In order to ensure respect for and protection of the civilian population and civilian objects, the Parties to the conflict shall at all times distinguish between the civilian population and combatants and between civilian objects and military objectives and accordingly shall direct their operations only against military objectives.6
It is further supplemented by the provision that the ‘civilian population as such, as well as individual civilians, shall not be the object of attack. Acts or threats of violence the primary purpose of which is to spread terror among the civilian population are prohibited.’7 As commentaries on international humanitarian law attest, civilians may not be the object of an intentional, deliberate or direct attack by the parties to a conflict. Indiscriminate attacks and those by way of reprisals are also forbidden (Dinstein, 2004: 115–117). These rules have a universal and binding character on all parties to a conflict; there is ‘an unconditional and absolute prohibition on the targeting of civilians in customary international law’.8 It is the case that ‘any attack directed at the civilian population is prohibited, regardless of the military motive’.9
A second key principle underpinning the framework of humanitarian law is the principle of proportionality. This principle establishes that the parties to an armed conflict ‘are obliged to take measures of precaution so as to avoid harm to civilians and damage to civilian objects’ (Kretzmer, 2010: 102). The term ‘proportionality’ itself does not appear in the Additional Protocols. However, Article 51(b) of Additional Protocol I prohibits indiscriminate attacks, including ‘an attack which may be expected to cause incidental loss of civilian life, injury to civilians, damage to civilian objects, or a combination thereof, which would be excessive in relation to the concrete and direct military advantage anticipated’. The principle of proportionality thus requires a ‘balance’ to be made between expected civilian injuries and military advantage. That assessment is to be made by commanders, and requires that they ‘cancel attacks if they may be expected to offend the proportionality rule’ (Rogers, 2004: 20). However, commentators have argued that this rule is both unclear ‘as to the degree of care required of the soldier and the degree of risk he must take’ and ‘what level of civilian casualties would be regarded as disproportionate’ (Rogers, 2004: 20). While contentious and not exhaustive in their scope or applicability, the factors that should be taken into account in the practical application of the principle of proportionality include the military importance of the target or objective, the density of the civilian population in the target area and whether the defenders are deliberately exposing civilians or civilian objects to risk (Rogers, 2004: 23).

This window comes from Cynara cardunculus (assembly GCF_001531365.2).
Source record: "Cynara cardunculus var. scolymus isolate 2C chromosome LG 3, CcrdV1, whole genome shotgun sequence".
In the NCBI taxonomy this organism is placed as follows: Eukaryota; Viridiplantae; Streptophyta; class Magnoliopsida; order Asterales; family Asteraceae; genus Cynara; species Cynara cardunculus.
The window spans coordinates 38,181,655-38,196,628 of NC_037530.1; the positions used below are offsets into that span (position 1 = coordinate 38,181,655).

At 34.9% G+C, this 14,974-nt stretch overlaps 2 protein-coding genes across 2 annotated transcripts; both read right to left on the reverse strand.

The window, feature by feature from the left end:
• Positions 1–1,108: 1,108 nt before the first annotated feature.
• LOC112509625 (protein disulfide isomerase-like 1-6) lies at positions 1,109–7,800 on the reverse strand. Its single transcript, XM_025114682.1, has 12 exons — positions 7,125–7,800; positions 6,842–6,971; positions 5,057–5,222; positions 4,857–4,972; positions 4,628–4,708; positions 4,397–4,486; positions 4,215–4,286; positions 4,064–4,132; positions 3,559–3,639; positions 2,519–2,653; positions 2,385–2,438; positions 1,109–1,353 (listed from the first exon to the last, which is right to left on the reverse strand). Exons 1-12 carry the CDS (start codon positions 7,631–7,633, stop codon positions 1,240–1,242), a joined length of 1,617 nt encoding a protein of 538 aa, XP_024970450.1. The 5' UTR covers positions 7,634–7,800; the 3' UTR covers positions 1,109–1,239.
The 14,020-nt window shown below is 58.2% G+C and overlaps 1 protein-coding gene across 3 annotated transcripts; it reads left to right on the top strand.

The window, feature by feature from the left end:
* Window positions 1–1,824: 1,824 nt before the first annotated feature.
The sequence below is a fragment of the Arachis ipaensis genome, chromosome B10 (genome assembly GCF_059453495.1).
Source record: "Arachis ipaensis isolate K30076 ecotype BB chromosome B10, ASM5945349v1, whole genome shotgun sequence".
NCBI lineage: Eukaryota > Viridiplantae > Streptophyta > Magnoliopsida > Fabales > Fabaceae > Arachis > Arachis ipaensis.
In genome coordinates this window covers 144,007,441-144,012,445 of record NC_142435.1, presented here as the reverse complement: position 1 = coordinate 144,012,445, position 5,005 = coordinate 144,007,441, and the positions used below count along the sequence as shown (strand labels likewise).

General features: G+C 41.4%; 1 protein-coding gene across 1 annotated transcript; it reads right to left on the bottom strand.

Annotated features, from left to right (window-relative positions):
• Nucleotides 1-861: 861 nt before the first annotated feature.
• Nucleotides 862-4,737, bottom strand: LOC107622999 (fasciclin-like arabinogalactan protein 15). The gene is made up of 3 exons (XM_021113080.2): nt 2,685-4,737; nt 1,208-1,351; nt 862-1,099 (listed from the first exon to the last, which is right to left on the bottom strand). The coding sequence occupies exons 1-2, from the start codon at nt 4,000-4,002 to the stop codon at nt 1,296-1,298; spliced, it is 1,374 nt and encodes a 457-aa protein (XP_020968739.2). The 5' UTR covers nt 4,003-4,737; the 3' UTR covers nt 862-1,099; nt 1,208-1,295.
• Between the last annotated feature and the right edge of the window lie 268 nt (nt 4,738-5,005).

Despite the centrality of the principles of distinction and proportionality to the lawful conduct of war, it is important to underscore that civilians are not afforded complete immunity from the harms of armed conflict. As Kretzmer points out, ‘even if these principles were fully respected in practice, they would not provide complete legal immunity from attack for civilians’ (2010: 84). That complete legal immunity is not possible as, in accordance with the principle of proportionality, if military advantage outweighs civilian deaths or injury an attack is lawful. International humanitarian law does not bar all attacks that may cause civilian injuries, but only those that are ‘excessive’ in relation to military advantage. Civilian victimization is therefore lawful in particular circumstances, and will not become the subject of legal condemnation or accountability processes.
How, then, did the civilian emerge as an identifiable legal concept? At what point did civilians become constituted as a distinct category of protected persons in law during situations of armed conflict? The influential legal scholar Fritz Kalshoven traces the emergence of a framework of legal protections for those who have fallen into the hands of an adversary during a situation of conflict back to the 1864 Geneva Convention for the ‘wounded in armies in the fields’ (1987: 40).10 As its name suggests, this Convention focuses upon the care and protection of wounded and sick combatants and determines that, to whatever nation they belong, these persons shall be collected and cared for.11 In the development of the laws of war, the 1864 Geneva Convention is of considerable significance in that, for the ‘first time states, by multilateral treaty, accepted limits on their power to wage war in favor of individual interest’ (Ahlström, 1991: 28). This Convention places restrictions on the conduct of war, and so affords a degree of protection to its participants.